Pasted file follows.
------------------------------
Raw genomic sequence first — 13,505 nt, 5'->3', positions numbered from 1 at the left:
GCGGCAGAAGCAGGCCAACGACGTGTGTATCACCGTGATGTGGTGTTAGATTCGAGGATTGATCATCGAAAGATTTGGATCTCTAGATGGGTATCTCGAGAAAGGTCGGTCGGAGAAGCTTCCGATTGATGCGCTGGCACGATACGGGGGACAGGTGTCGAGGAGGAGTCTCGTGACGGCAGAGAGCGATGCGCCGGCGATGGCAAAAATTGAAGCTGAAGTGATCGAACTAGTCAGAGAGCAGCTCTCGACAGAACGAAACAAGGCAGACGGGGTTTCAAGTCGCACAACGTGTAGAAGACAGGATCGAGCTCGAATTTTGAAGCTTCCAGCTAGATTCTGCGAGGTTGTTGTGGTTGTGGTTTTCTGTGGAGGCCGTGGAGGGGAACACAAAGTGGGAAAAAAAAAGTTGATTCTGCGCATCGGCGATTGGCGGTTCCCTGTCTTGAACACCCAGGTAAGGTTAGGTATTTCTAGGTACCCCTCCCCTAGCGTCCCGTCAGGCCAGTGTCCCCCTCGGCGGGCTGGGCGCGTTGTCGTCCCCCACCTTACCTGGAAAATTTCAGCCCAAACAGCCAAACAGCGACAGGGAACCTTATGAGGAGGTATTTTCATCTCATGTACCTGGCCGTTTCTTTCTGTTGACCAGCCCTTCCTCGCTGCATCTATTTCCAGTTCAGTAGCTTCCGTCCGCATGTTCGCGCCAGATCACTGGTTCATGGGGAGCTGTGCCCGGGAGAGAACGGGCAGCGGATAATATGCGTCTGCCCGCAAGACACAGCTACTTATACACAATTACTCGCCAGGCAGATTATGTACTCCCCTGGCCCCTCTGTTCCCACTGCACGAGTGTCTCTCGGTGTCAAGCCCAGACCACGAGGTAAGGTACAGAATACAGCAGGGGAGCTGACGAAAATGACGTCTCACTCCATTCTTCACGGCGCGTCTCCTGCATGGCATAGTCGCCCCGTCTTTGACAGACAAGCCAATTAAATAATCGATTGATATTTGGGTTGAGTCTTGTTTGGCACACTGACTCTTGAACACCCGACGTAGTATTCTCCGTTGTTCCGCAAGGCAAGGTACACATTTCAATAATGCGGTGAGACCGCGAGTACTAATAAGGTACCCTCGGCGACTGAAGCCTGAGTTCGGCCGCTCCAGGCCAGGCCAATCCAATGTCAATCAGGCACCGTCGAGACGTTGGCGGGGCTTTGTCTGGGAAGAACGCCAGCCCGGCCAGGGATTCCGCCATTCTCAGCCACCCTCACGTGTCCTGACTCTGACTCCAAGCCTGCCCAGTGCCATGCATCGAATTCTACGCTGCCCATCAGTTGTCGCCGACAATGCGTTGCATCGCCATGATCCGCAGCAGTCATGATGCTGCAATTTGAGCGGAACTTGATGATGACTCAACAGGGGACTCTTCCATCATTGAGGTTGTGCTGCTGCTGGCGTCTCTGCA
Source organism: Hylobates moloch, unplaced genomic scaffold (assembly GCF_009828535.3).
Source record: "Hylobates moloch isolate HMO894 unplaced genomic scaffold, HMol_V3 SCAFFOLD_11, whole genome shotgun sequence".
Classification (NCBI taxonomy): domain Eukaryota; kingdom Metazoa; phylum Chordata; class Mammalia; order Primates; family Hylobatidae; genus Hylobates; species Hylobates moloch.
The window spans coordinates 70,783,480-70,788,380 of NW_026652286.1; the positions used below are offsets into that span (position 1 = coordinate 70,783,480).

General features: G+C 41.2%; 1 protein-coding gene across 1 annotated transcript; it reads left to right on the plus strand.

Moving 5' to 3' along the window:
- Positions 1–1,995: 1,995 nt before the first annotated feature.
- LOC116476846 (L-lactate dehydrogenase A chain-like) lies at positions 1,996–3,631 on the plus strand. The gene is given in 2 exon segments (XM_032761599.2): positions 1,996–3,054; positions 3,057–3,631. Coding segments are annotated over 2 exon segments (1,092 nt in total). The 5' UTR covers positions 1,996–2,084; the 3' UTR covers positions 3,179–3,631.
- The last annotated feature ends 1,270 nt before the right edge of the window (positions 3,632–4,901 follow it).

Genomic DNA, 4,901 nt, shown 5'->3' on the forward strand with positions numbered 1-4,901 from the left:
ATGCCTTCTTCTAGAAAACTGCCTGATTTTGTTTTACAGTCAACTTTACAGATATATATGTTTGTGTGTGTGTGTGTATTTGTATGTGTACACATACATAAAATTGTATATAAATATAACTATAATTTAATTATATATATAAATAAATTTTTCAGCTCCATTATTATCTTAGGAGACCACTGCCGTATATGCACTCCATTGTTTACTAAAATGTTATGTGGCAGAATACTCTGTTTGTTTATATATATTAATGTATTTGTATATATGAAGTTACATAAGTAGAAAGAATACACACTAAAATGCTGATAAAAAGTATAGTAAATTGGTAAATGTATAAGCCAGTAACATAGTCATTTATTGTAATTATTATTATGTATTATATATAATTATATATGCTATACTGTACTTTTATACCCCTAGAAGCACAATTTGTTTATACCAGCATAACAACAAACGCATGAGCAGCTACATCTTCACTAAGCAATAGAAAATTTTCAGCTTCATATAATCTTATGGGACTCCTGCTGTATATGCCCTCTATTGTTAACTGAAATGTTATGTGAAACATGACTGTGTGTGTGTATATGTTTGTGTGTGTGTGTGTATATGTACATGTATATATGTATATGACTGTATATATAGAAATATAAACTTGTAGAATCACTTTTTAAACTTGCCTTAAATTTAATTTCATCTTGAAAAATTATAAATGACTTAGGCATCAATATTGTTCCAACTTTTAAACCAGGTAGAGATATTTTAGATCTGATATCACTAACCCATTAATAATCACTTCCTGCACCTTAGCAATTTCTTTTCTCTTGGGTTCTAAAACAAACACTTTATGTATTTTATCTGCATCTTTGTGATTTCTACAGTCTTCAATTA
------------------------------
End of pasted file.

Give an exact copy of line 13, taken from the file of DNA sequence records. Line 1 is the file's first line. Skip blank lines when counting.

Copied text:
ATGCCTTCTTCTAGAAAACTGCCTGATTTTGTTTTACAGTCAACTTTACAGATATATATGTTTGTGTGTGTGTGTGTATTTGTATGTGTACACATACATAAAATTGTATATAAATATAACTATAATTTAATTATATATATAAATAAATTTTTCAGCTCCATTATTATCTTAGGAGACCACTGCCGTATATGCACTCCATTGTTTACTAAAATGTTATGTGGCAGAATACTCTGTTTGTTTATATATATTAATGTATTTGTATATATGAAGTTACATAAGTAGAAAGAATACACACTAAAATGCTGATAAAAAGTATAGTAAATTGGTAAATGTATAAGCCAGTAACATAGTCATTTATTGTAATTATTATTATGTATTATATATAATTATATATGCTATACTGTACTTTTATACCCCTAGAAGCACAATTTGTTTATACCAGCATAACAACAAACGCATGAGCAGCTACATCTTCACTAAGCAATAGAAAATTTTCAGCTTCATATAATCTTATGGGACTCCTGCTGTATATGCCCTCTATTGTTAACTGAAATGTTATGTGAAACATGACTGTGTGTGTGTATATGTTTGTGTGTGTGTGTGTATATGTACATGTATATATGTATATGACTGTATATATAGAAATATAAACTTGTAGAATCACTTTTTAAACTTGCCTTAAATTTAATTTCATCTTGAAAAATTATAAATGACTTAGGCATCAATATTGTTCCAACTTTTAAACCAGGTAGAGATATTTTAGATCTGATATCACTAACCCATTAATAATCACTTCCTGCACCTTAGCAATTTCTTTTCTCTTGGGTTCTAAAACAAACACTTTATGTATTTTATCTGCATCTTTGTGATTTCTACAGTCTTCAATTA